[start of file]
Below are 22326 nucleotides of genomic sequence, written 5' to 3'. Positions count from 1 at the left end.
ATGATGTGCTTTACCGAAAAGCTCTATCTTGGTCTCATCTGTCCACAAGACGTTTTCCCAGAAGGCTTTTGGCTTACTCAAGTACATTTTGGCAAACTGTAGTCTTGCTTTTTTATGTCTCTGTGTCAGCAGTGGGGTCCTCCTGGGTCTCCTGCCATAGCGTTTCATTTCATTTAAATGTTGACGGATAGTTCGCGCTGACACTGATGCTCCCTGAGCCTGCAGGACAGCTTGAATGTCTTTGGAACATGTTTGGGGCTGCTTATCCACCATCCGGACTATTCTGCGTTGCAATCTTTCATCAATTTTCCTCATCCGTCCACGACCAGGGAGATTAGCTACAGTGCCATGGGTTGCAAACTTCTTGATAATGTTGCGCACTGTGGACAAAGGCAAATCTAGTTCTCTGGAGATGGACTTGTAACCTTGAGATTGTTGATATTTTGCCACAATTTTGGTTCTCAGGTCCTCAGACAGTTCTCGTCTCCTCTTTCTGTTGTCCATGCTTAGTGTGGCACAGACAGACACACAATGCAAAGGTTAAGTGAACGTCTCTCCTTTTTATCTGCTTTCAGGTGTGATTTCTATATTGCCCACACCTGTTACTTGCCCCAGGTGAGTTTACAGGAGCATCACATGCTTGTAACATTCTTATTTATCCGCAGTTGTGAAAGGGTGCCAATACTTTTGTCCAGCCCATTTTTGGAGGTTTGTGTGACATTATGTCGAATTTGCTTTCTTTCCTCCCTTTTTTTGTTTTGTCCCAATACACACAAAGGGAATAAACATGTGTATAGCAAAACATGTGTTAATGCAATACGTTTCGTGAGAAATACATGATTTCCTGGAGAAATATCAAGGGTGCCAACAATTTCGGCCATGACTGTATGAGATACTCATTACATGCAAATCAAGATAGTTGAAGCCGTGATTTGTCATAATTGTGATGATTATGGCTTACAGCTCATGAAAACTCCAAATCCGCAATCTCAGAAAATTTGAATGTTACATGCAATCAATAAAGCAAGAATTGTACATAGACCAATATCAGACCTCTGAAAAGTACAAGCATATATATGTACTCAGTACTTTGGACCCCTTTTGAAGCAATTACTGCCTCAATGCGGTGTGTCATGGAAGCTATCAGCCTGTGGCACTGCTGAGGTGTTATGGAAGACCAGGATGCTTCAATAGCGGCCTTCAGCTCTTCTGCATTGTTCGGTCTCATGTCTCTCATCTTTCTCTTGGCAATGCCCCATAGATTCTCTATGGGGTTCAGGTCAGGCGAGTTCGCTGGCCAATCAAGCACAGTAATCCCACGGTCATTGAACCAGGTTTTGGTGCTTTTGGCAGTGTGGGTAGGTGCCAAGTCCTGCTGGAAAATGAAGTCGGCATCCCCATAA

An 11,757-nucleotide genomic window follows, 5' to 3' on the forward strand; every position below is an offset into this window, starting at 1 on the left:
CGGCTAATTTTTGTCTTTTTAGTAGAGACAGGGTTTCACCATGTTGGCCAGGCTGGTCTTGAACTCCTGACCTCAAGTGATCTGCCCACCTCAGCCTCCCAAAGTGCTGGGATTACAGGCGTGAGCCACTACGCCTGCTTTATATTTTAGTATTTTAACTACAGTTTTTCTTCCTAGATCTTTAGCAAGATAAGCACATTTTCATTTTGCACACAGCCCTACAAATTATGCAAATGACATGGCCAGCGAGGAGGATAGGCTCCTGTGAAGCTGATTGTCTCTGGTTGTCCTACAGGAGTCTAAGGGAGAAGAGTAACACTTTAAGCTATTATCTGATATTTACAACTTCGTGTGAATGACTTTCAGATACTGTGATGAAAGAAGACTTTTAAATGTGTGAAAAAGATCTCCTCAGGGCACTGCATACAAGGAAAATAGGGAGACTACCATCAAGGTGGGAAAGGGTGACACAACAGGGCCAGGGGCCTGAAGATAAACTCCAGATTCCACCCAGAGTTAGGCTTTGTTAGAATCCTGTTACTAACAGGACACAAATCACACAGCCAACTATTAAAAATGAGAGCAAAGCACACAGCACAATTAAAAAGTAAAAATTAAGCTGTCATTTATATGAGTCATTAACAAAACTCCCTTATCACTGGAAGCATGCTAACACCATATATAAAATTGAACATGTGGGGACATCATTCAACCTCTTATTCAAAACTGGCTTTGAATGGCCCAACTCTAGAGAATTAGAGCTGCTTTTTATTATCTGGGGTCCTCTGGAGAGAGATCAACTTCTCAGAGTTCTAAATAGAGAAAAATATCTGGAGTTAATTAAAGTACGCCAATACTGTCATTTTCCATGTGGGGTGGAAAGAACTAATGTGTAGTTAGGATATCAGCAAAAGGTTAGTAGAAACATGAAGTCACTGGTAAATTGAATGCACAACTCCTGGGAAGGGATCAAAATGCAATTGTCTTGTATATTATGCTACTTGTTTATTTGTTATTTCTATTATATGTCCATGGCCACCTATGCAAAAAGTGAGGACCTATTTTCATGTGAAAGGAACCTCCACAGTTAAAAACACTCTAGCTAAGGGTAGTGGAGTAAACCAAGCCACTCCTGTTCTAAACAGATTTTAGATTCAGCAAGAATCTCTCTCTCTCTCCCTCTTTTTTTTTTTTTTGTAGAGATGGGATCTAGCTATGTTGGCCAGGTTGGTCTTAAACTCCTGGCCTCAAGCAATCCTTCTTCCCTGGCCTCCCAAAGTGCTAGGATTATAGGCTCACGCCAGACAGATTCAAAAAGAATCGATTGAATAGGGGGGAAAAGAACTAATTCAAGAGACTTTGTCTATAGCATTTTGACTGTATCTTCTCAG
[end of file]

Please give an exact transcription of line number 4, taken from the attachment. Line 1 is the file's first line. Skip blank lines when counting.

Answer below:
CGGCTAATTTTTGTCTTTTTAGTAGAGACAGGGTTTCACCATGTTGGCCAGGCTGGTCTTGAACTCCTGACCTCAAGTGATCTGCCCACCTCAGCCTCCCAAAGTGCTGGGATTACAGGCGTGAGCCACTACGCCTGCTTTATATTTTAGTATTTTAACTACAGTTTTTCTTCCTAGATCTTTAGCAAGATAAGCACATTTTCATTTTGCACACAGCCCTACAAATTATGCAAATGACATGGCCAGCGAGGAGGATAGGCTCCTGTGAAGCTGATTGTCTCTGGTTGTCCTACAGGAGTCTAAGGGAGAAGAGTAACACTTTAAGCTATTATCTGATATTTACAACTTCGTGTGAATGACTTTCAGATACTGTGATGAAAGAAGACTTTTAAATGTGTGAAAAAGATCTCCTCAGGGCACTGCATACAAGGAAAATAGGGAGACTACCATCAAGGTGGGAAAGGGTGACACAACAGGGCCAGGGGCCTGAAGATAAACTCCAGATTCCACCCAGAGTTAGGCTTTGTTAGAATCCTGTTACTAACAGGACACAAATCACACAGCCAACTATTAAAAATGAGAGCAAAGCACACAGCACAATTAAAAAGTAAAAATTAAGCTGTCATTTATATGAGTCATTAACAAAACTCCCTTATCACTGGAAGCATGCTAACACCATATATAAAATTGAACATGTGGGGACATCATTCAACCTCTTATTCAAAACTGGCTTTGAATGGCCCAACTCTAGAGAATTAGAGCTGCTTTTTATTATCTGGGGTCCTCTGGAGAGAGATCAACTTCTCAGAGTTCTAAATAGAGAAAAATATCTGGAGTTAATTAAAGTACGCCAATACTGTCATTTTCCATGTGGGGTGGAAAGAACTAATGTGTAGTTAGGATATCAGCAAAAGGTTAGTAGAAACATGAAGTCACTGGTAAATTGAATGCACAACTCCTGGGAAGGGATCAAAATGCAATTGTCTTGTATATTATGCTACTTGTTTATTTGTTATTTCTATTATATGTCCATGGCCACCTATGCAAAAAGTGAGGACCTATTTTCATGTGAAAGGAACCTCCACAGTTAAAAACACTCTAGCTAAGGGTAGTGGAGTAAACCAAGCCACTCCTGTTCTAAACAGATTTTAGATTCAGCAAGAATCTCTCTCTCTCTCCCTCTTTTTTTTTTTTTTGTAGAGATGGGATCTAGCTATGTTGGCCAGGTTGGTCTTAAACTCCTGGCCTCAAGCAATCCTTCTTCCCTGGCCTCCCAAAGTGCTAGGATTATAGGCTCACGCCAGACAGATTCAAAAAGAATCGATTGAATAGGGGGGAAAAGAACTAATTCAAGAGACTTTGTCTATAGCATTTTGACTGTATCTTCTCAG